Lancaster and Palmdale Area Brush Fires Likely Caused by Car Engine Failure

Fire

According to abc7.com, seven brush fires ignited in the Lancaster and Palmdale areas early in the morning of Saturday, July 29th. Experts in arson investigation claim that the fires were started by car engine failure.
Burning in Los Angeles County, the seven fires scorched the hillsides between Pearblossom Highway in Palmdale and Avenue H in Lancaster. However, the first fire was reportedly started near Avenue K in Lancaster and was called-in around 12:30 AM on Saturday morning.
Although most of the seven fires were contained almost immediately, the largest fire burned long enough for the southbound lanes of the freeway near Avenue S. to be temporarily closed down. This fire reached a size of about 1.8 acres and burned until the early morning.
While it is speculated that the fires were caused by car engine failure, several calls to the Lancaster Police Department reported a man who allegedly threw possibly incendiary devices out his car window. These claims seemed to be a lead—especially as one witness said that the objects thrown appeared to send an “electric feed out” and that the fires “pretty much started [from] [there].”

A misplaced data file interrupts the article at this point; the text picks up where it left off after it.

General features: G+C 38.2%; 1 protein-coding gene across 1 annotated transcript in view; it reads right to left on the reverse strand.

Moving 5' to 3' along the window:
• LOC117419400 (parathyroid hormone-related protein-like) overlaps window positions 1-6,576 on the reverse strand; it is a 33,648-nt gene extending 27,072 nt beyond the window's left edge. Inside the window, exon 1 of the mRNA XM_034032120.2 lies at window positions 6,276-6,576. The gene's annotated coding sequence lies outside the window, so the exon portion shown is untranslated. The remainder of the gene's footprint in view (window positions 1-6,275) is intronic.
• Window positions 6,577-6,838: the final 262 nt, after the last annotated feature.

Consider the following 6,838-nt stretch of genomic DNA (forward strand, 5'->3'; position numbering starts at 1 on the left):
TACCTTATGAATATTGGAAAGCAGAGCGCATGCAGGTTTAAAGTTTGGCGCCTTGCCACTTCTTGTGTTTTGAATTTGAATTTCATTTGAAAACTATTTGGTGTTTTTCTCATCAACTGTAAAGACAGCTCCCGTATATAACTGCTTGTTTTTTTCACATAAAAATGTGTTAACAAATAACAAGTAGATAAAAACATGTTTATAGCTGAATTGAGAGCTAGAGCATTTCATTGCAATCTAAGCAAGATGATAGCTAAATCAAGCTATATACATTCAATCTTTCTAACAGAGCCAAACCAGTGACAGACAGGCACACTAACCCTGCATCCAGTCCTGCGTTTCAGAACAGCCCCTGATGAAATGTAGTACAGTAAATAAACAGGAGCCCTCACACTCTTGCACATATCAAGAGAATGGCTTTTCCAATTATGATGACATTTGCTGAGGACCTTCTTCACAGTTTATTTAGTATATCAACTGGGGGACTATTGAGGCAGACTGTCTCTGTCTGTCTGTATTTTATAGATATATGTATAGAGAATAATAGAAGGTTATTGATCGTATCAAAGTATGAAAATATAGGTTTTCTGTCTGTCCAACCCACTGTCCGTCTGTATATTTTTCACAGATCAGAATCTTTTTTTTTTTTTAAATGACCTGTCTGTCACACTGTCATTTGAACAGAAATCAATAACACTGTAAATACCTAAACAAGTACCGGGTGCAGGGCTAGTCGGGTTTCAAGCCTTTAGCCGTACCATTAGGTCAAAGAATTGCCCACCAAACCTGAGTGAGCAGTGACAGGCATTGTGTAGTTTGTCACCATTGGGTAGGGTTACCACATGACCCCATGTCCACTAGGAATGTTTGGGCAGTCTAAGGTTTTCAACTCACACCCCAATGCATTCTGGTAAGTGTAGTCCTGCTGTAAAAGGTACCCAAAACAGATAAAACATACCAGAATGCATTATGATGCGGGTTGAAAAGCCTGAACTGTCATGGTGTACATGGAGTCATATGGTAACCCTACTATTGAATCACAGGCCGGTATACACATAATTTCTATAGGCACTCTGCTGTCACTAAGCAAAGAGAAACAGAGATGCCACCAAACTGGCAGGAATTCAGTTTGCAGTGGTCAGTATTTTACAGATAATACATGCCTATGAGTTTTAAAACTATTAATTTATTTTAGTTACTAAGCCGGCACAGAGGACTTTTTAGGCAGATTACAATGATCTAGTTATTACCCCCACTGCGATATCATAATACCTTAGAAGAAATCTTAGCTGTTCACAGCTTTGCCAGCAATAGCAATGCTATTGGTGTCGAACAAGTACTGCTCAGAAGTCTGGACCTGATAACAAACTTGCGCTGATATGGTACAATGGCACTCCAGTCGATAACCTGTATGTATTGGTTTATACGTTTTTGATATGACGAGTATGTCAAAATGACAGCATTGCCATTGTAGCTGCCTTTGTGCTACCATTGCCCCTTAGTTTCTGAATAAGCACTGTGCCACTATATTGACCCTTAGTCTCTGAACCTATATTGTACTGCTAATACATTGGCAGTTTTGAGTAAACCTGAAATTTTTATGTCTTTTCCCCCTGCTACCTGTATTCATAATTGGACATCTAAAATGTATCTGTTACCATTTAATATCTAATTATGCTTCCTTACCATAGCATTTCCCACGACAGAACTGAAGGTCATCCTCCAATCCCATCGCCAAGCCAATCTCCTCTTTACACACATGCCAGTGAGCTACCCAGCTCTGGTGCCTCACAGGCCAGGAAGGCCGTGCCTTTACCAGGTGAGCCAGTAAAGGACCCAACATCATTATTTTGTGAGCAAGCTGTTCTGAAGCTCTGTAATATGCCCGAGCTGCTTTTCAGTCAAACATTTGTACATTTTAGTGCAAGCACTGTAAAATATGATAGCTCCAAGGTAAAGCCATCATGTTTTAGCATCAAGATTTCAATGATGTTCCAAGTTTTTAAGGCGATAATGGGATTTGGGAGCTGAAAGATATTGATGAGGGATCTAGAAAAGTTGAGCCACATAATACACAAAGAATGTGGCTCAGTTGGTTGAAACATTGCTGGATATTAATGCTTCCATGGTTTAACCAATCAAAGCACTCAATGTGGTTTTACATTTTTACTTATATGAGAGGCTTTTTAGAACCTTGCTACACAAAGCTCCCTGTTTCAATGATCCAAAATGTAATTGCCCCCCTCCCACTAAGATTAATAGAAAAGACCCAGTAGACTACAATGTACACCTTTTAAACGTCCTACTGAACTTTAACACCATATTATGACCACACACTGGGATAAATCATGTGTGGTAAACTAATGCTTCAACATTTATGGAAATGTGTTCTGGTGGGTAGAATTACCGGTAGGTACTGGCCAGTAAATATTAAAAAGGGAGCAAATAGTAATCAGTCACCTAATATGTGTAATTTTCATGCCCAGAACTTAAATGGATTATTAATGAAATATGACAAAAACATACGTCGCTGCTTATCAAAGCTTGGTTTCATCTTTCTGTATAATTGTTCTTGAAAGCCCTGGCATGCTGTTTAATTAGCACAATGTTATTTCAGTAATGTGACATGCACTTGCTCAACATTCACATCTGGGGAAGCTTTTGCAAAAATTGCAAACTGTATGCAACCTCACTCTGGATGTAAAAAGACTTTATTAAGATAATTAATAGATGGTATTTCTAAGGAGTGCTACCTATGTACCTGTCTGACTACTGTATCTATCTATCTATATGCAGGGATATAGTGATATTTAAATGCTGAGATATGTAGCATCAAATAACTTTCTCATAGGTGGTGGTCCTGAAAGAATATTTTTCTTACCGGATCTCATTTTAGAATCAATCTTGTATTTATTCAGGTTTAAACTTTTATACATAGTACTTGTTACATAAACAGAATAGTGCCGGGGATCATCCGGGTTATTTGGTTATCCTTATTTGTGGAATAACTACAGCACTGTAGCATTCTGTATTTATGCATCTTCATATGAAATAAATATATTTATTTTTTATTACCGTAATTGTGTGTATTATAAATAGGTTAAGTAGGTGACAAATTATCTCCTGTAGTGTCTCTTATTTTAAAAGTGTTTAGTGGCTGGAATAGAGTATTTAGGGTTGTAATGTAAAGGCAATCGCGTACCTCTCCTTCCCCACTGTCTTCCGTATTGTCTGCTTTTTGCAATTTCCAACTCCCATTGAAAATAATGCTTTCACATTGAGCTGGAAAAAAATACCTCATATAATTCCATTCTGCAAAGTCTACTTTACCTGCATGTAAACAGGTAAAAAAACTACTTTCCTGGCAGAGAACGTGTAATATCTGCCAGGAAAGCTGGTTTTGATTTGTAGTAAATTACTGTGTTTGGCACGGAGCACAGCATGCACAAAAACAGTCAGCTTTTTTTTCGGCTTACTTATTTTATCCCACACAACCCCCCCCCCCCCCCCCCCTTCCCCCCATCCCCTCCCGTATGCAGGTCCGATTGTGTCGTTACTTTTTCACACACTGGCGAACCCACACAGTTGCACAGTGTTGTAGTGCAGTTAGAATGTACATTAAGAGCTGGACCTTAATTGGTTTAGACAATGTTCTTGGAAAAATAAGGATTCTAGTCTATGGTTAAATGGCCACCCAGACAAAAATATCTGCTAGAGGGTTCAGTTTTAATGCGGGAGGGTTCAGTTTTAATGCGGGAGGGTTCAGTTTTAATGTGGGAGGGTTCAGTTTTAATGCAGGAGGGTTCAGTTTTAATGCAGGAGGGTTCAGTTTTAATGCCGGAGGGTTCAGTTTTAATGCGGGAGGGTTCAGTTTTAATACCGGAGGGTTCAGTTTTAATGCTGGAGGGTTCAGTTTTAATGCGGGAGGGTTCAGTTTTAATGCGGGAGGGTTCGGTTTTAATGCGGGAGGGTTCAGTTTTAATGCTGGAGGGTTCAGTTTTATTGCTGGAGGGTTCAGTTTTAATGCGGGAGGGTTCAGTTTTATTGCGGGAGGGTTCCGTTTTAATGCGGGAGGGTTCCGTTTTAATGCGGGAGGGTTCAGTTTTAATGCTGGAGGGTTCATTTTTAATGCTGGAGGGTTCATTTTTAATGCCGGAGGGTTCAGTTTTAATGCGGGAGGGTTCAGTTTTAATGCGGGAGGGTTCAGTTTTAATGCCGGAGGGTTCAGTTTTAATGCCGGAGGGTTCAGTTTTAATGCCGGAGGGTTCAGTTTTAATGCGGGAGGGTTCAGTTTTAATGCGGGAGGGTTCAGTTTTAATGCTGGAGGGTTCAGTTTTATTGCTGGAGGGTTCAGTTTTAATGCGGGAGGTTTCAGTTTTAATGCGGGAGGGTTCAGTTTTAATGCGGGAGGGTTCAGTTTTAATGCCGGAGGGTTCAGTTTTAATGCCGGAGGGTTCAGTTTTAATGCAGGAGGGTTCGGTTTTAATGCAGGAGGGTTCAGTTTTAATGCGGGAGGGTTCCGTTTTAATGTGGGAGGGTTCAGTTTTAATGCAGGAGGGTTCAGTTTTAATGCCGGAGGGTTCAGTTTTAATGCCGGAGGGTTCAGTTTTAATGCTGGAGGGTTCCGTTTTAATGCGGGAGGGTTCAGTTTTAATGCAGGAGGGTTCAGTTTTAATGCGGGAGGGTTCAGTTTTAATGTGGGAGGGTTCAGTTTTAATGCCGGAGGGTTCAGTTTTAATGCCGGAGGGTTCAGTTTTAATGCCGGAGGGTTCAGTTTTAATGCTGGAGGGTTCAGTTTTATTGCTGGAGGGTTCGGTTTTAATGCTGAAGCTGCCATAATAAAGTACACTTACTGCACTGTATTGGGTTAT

However, these claims were later ascertained to be unfounded—as arson investigators determined the fires were not purposefully started by anyone, but rather were most likely ignited by catalytic converter failure, as they had previously postulated. Thus, the claims were likely falsified or due to witness embellishment—a common occurrence during times of crisis such as this one.
Although the fires only burned for a short time, the Palmdale Sheriff’s Station still urges any individuals with information regarding the outbreak of the fires to make contact. The cause of the fires is still under investigation as inhabitants of the Lancaster and Palmdale areas breathe a sigh of relief that something much more devastating was avoided.

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